Dear Advanced Visualization Insider,
A growing number of clinicians are turning to cinematic rendering -- also known as global illumination -- to enhance their ability to visualize complex cases ranging from those involving highly vascularized tumors to tiny bone fractures.
In this edition's Insider Exclusive, a team of radiologists and osteologists from Thailand leveraged the photorealistic quality of cinematically rendered CT scans to improve upon the noninvasive evaluation of pelvic bones. The technique proved critical in helping them identify key features for age estimation.
Other advanced visualization technologies, too, have garnered increasing attention from physicians in recent months. Neuroradiologists and surgeons from MD Anderson Cancer Center explored several potential clinical applications of virtual reality (VR) in a presentation at RSNA 2018. Their preliminary tests using VR to evaluate brain MRI scans in a fully immersive 3D environment inspired them to promote the technology for planning complex brain tumor surgery.
A separate presentation at RSNA 2018 discussed the possibility of using an augmented reality (AR) headset to guide several spinal procedures. The researchers from Washington, DC, confirmed that the technology was a viable alternative to conventional image-guided techniques. Also incorporating AR into surgery, a group from South Korea developed a method that relied on AR and a robotic surgical machine to perform left thyroid lobectomy on an actual patient.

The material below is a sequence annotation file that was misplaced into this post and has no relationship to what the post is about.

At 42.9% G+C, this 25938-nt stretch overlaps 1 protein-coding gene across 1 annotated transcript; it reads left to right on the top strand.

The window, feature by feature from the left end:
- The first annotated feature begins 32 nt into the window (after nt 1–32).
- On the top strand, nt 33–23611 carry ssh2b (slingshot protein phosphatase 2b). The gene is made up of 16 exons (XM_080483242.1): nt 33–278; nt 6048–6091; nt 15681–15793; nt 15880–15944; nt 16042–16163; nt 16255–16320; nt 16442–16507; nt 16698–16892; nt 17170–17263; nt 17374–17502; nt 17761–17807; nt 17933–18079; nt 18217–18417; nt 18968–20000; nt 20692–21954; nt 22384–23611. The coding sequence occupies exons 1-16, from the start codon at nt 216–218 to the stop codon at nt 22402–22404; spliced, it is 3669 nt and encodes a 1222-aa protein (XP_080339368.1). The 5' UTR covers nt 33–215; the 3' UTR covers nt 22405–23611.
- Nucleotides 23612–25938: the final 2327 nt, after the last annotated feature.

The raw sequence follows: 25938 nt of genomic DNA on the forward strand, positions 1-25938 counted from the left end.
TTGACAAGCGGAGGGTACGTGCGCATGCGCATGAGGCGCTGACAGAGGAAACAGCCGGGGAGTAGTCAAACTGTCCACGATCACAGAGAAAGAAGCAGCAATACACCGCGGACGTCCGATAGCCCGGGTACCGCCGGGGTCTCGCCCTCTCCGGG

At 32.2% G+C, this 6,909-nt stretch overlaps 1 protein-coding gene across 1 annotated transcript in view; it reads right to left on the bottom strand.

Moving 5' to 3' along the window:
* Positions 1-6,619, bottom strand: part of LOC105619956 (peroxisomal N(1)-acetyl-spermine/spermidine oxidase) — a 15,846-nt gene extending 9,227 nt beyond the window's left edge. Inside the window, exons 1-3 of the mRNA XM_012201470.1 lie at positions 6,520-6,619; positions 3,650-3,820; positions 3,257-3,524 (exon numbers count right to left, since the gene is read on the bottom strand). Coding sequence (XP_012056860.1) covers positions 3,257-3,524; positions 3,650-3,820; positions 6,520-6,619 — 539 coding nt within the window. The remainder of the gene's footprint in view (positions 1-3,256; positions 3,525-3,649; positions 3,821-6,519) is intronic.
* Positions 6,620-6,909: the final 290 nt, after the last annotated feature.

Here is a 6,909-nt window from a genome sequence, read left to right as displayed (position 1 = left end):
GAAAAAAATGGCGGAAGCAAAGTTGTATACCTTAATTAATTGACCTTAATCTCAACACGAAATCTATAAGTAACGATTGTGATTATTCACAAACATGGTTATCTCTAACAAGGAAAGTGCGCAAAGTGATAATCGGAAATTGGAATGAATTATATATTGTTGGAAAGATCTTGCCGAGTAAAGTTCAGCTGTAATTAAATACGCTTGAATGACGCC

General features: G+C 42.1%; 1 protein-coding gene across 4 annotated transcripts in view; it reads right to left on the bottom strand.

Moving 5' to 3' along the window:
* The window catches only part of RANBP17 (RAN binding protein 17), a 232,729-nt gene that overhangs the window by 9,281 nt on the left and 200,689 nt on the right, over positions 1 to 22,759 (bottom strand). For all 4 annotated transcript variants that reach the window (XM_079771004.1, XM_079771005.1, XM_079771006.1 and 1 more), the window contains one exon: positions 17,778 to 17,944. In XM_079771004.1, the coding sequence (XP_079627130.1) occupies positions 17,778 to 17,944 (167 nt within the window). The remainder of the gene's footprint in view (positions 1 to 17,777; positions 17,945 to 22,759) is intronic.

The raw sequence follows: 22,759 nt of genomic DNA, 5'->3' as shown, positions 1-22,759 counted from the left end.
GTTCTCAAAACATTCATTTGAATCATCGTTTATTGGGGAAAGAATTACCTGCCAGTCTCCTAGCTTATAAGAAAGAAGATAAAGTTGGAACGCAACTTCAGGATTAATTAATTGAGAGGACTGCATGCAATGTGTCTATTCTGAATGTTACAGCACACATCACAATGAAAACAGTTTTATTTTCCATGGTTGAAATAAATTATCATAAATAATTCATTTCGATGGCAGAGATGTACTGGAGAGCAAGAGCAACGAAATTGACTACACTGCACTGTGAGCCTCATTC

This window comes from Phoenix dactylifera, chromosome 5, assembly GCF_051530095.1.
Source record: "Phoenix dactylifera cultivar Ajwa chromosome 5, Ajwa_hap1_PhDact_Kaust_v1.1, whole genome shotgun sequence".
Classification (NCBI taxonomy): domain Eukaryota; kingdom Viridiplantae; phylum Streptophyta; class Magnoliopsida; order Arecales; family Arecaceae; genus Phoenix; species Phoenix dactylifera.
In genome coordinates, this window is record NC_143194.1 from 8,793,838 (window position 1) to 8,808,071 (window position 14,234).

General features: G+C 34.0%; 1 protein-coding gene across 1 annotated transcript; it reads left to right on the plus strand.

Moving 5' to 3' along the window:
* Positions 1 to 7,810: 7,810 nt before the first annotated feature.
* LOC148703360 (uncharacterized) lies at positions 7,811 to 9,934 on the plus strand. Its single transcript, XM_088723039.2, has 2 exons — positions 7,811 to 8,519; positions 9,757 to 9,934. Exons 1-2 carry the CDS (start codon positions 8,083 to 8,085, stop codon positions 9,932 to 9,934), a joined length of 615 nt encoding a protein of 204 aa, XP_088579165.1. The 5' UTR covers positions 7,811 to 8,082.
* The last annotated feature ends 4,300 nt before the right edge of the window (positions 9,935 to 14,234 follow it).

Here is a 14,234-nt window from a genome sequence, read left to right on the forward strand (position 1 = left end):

AR can be useful outside of the surgical suite as well, according to researchers from New York, who created hundreds of AR and 3D-printed models of the kidney and prostate for patients to view during preoperative consultations. The extent to which these models benefited patient education was the subject of their RSNA presentation.
3D printing may additionally serve a role in a wide range of other tasks in healthcare. An international team of investigators developed a way to localize lung nodules using a 3D-printed navigational template based on data from patient CT scans. For Louisiana researchers, 3D printing ended up being their answer for efficiently testing radiation therapy protocols. They created a 3D-printed full-body phantom that cost dramatically less than traditional phantoms and was capable of undergoing testing for fast-neutron radiation therapy.
For more on the latest news and research in this field, check out our Advanced Visualization Community at AuntMinnie.com.